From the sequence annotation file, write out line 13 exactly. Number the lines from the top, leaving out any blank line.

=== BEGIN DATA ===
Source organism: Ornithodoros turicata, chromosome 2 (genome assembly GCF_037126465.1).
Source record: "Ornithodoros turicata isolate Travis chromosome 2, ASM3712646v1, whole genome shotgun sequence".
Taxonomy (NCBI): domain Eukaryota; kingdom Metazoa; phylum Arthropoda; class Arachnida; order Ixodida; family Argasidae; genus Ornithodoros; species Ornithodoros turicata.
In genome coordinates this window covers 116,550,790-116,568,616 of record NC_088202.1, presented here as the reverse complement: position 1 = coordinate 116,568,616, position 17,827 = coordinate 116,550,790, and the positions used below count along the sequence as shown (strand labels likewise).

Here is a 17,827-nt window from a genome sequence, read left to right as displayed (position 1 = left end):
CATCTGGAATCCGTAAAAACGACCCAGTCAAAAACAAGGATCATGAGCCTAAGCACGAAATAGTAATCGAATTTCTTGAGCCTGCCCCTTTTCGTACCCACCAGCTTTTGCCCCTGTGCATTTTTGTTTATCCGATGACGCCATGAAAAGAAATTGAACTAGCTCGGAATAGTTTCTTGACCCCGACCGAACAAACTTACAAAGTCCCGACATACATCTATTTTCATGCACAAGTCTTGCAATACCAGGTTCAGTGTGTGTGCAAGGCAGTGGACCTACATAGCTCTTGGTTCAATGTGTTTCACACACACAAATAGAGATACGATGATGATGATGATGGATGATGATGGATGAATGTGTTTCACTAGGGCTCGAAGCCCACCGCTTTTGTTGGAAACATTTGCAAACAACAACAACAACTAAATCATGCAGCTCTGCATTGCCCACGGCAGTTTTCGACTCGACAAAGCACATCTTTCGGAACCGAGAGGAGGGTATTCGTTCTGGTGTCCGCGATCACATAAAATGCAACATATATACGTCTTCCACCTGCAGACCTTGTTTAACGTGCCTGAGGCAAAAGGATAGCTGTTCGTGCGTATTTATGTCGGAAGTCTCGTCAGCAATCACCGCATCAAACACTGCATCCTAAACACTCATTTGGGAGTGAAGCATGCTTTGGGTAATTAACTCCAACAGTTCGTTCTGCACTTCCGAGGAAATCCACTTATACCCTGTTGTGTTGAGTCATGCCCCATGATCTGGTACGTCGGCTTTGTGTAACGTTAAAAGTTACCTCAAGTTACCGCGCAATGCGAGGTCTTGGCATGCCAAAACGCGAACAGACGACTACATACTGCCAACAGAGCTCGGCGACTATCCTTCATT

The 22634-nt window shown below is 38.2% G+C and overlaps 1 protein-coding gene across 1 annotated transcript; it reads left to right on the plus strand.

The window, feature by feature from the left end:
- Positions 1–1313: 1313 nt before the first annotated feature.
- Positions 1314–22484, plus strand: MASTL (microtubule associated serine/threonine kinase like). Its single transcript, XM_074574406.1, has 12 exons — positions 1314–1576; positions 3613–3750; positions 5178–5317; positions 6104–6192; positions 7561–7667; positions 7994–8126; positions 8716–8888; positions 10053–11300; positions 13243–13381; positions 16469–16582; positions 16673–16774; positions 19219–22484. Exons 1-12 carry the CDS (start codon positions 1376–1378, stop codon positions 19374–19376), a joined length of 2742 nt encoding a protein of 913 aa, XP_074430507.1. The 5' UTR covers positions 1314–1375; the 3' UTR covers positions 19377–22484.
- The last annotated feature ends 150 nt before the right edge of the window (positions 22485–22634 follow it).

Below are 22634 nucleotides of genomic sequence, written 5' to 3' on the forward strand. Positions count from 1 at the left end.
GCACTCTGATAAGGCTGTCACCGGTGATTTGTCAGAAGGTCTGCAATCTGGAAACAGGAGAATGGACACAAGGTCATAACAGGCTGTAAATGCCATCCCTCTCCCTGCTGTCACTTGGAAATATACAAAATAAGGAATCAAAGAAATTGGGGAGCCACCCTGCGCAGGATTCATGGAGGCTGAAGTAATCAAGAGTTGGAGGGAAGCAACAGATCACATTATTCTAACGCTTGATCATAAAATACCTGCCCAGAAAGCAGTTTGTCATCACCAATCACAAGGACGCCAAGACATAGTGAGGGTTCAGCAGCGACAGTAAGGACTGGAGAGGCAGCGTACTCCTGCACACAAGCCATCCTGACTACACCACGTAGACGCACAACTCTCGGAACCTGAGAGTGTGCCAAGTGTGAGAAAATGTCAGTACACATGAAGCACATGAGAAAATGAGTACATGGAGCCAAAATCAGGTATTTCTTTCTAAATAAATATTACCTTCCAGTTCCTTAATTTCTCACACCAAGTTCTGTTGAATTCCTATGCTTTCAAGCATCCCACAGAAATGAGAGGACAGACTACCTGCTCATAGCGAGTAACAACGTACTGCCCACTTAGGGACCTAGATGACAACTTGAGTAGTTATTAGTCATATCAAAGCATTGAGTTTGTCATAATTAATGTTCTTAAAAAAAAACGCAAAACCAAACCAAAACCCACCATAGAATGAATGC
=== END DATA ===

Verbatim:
GCACTCTGATAAGGCTGTCACCGGTGATTTGTCAGAAGGTCTGCAATCTGGAAACAGGAGAATGGACACAAGGTCATAACAGGCTGTAAATGCCATCCCTCTCCCTGCTGTCACTTGGAAATATACAAAATAAGGAATCAAAGAAATTGGGGAGCCACCCTGCGCAGGATTCATGGAGGCTGAAGTAATCAAGAGTTGGAGGGAAGCAACAGATCACATTATTCTAACGCTTGATCATAAAATACCTGCCCAGAAAGCAGTTTGTCATCACCAATCACAAGGACGCCAAGACATAGTGAGGGTTCAGCAGCGACAGTAAGGACTGGAGAGGCAGCGTACTCCTGCACACAAGCCATCCTGACTACACCACGTAGACGCACAACTCTCGGAACCTGAGAGTGTGCCAAGTGTGAGAAAATGTCAGTACACATGAAGCACATGAGAAAATGAGTACATGGAGCCAAAATCAGGTATTTCTTTCTAAATAAATATTACCTTCCAGTTCCTTAATTTCTCACACCAAGTTCTGTTGAATTCCTATGCTTTCAAGCATCCCACAGAAATGAGAGGACAGACTACCTGCTCATAGCGAGTAACAACGTACTGCCCACTTAGGGACCTAGATGACAACTTGAGTAGTTATTAGTCATATCAAAGCATTGAGTTTGTCATAATTAATGTTCTTAAAAAAAAACGCAAAACCAAACCAAAACCCACCATAGAATGAATGC